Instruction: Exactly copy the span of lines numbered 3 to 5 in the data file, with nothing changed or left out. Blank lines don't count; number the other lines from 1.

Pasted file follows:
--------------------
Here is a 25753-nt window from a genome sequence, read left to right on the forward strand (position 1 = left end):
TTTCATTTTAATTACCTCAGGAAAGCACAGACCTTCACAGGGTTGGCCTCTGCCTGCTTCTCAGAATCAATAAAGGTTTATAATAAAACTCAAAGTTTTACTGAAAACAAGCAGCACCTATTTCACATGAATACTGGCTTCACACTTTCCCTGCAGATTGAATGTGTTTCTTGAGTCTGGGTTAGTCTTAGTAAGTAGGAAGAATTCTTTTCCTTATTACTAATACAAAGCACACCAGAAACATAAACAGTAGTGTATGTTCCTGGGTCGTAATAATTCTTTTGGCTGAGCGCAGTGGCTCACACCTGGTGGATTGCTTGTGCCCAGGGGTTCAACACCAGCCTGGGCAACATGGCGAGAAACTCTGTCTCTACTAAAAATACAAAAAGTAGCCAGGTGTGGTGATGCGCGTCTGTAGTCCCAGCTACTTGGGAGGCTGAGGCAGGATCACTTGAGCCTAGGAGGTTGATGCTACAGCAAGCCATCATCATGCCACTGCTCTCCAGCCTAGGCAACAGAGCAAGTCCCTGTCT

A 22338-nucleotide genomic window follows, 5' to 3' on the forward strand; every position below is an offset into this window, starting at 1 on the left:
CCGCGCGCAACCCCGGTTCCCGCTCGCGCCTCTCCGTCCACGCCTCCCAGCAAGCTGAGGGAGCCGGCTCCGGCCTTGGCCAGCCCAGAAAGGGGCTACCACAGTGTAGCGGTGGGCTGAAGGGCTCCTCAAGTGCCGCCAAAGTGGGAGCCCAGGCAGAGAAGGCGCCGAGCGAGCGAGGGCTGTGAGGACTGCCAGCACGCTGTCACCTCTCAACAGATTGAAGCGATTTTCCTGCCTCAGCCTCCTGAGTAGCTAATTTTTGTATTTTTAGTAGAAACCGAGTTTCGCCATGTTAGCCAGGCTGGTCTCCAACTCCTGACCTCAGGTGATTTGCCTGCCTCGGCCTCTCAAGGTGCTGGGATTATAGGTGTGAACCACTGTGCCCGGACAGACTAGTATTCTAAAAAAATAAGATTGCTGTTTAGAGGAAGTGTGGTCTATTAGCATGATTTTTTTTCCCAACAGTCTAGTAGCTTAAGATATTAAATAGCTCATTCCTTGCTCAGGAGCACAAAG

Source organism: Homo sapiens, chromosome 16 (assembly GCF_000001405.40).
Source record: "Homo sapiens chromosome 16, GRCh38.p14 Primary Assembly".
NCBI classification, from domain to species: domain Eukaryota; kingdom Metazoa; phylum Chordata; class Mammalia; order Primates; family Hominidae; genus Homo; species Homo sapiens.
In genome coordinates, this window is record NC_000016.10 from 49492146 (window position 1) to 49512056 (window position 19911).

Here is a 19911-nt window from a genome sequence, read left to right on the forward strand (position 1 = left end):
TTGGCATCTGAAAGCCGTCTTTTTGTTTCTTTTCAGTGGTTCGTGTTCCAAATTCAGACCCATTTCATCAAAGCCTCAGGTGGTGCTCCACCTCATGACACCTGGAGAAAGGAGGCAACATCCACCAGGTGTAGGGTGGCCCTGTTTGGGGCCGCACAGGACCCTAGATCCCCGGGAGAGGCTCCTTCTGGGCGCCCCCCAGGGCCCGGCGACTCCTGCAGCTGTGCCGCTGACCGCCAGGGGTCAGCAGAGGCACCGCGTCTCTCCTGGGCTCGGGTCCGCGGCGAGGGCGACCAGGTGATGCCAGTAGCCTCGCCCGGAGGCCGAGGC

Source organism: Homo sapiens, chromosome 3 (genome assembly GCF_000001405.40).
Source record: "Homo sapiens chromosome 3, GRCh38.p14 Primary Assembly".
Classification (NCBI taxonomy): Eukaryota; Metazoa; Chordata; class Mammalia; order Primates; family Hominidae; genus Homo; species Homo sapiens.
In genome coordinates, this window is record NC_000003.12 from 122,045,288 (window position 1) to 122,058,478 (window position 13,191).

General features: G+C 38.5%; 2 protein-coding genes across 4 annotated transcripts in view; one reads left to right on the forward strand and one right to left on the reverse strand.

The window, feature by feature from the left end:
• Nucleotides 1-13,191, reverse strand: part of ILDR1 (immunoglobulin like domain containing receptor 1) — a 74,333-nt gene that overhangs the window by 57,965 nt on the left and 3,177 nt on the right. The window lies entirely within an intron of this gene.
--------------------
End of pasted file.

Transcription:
A 22338-nucleotide genomic window follows, 5' to 3' on the forward strand; every position below is an offset into this window, starting at 1 on the left:
CCGCGCGCAACCCCGGTTCCCGCTCGCGCCTCTCCGTCCACGCCTCCCAGCAAGCTGAGGGAGCCGGCTCCGGCCTTGGCCAGCCCAGAAAGGGGCTACCACAGTGTAGCGGTGGGCTGAAGGGCTCCTCAAGTGCCGCCAAAGTGGGAGCCCAGGCAGAGAAGGCGCCGAGCGAGCGAGGGCTGTGAGGACTGCCAGCACGCTGTCACCTCTCAACAGATTGAAGCGATTTTCCTGCCTCAGCCTCCTGAGTAGCTAATTTTTGTATTTTTAGTAGAAACCGAGTTTCGCCATGTTAGCCAGGCTGGTCTCCAACTCCTGACCTCAGGTGATTTGCCTGCCTCGGCCTCTCAAGGTGCTGGGATTATAGGTGTGAACCACTGTGCCCGGACAGACTAGTATTCTAAAAAAATAAGATTGCTGTTTAGAGGAAGTGTGGTCTATTAGCATGATTTTTTTTCCCAACAGTCTAGTAGCTTAAGATATTAAATAGCTCATTCCTTGCTCAGGAGCACAAAG

Source organism: Homo sapiens, chromosome 16 (assembly GCF_000001405.40).